Membrane technology is receiving more and more opportunities to become a true implemented technology in many industrial applications. It is perfectly suited to answer some of the demands that are put forward in the new trends towards sustainable production and process intensification. Since many of these applications are in solvent environments, suitable membranes need new requirements including solvent compatibility and nanoporosity. In this chapter, a general overview is given on the progress that is made in the development of nanoporous, solvent-stable membranes. Emphasis is put on the synthesis of these membranes as well as on there stability. Both polymeric and ceramic membranes are described. However, this chapter is mainly focused on ceramic membranes and more specific hybrid organic-inorganic membranes made by post-synthesis modification or in situ methods. Synthesis methods such as organosilane and phosphonic acid grafting as well as a more recently developed method are discussed. The general aspects, advantages and drawbacks of each method are discussed in detail.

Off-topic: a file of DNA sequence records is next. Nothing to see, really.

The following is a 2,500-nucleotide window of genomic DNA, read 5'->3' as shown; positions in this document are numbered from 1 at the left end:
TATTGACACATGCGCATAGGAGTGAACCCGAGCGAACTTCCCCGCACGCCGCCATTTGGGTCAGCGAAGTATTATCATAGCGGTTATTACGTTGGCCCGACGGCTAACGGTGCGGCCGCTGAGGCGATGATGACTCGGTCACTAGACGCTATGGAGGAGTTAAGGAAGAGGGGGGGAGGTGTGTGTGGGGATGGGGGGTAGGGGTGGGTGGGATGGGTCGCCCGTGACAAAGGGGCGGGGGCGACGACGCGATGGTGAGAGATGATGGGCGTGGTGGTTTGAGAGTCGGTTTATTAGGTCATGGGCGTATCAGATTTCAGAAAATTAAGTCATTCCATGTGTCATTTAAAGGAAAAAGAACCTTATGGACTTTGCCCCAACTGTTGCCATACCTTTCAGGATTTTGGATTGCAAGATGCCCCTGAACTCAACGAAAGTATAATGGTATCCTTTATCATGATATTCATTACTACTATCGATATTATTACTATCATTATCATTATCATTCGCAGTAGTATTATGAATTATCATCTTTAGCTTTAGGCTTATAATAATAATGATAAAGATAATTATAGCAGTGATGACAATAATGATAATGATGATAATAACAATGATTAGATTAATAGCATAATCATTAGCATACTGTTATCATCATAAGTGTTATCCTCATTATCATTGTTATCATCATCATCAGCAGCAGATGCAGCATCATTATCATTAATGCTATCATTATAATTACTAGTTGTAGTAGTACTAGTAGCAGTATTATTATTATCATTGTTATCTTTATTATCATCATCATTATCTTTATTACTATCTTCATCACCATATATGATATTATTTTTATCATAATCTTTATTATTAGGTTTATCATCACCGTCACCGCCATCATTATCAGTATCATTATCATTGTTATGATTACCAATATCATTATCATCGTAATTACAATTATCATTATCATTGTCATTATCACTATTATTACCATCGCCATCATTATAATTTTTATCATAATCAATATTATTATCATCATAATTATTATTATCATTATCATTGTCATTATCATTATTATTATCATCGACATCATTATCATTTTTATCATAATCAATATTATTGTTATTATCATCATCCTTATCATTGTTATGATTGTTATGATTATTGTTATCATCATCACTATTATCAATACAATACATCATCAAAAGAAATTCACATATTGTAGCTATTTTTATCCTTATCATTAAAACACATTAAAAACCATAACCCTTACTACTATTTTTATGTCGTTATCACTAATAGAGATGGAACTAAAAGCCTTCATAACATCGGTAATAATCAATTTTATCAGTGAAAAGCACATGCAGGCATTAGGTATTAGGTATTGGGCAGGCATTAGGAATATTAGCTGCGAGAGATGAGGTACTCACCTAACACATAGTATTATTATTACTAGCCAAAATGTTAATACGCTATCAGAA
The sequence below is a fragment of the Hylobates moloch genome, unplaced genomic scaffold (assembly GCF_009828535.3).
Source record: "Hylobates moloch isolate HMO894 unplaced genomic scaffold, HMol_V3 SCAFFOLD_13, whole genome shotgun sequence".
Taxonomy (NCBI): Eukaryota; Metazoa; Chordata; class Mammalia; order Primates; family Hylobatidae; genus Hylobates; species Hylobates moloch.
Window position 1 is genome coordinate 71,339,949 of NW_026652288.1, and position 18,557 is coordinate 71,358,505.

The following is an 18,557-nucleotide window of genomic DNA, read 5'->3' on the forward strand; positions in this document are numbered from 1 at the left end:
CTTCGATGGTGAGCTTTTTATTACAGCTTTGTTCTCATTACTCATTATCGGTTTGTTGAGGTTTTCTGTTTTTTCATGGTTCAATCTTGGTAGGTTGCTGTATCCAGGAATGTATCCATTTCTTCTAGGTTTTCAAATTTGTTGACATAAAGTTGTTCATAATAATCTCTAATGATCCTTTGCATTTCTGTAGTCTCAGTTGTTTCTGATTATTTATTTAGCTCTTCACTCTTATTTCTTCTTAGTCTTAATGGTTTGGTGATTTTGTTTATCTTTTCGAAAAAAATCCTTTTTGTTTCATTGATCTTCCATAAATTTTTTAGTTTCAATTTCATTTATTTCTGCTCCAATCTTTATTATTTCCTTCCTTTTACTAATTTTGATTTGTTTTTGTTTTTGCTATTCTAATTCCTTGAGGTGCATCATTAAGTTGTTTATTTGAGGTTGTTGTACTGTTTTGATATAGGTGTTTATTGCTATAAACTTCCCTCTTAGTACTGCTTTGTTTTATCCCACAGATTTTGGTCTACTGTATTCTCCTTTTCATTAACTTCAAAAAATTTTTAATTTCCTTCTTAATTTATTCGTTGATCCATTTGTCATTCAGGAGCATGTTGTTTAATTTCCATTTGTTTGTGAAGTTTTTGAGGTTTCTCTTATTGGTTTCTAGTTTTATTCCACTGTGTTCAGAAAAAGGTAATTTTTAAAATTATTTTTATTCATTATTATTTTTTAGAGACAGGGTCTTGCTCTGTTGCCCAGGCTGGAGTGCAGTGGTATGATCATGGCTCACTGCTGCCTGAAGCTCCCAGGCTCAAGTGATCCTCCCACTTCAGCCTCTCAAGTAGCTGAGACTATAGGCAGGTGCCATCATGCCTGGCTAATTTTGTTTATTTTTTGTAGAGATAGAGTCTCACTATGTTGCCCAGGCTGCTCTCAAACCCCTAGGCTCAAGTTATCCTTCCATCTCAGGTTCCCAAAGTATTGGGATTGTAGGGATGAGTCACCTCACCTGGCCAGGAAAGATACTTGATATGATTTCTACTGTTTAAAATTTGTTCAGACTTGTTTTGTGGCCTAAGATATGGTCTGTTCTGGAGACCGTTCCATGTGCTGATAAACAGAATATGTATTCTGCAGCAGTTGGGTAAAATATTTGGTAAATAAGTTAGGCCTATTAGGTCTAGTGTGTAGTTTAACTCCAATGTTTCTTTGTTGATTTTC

Mixed-Matrix Membranes (MMM) could provide a near term solution to the permeability/selectivity trade-off with polymeric gas separation membranes and bridge the gap with inorganic membranes. While zeolite and carbon additives have shown promise, the corresponding mixed-matrix membranes are limited by low loadings and interfacial defects such that the true potential of MMMs has not been realized. Metal-Organic Frameworks (MOF), on the other hand, provide exceptionally high surface areas and organic linkers that could enhance selective gas transport and improve polymer/particle interactions. In this review, recent theoretical and experimental results for MOF-based mixed-matrix membranes will be described.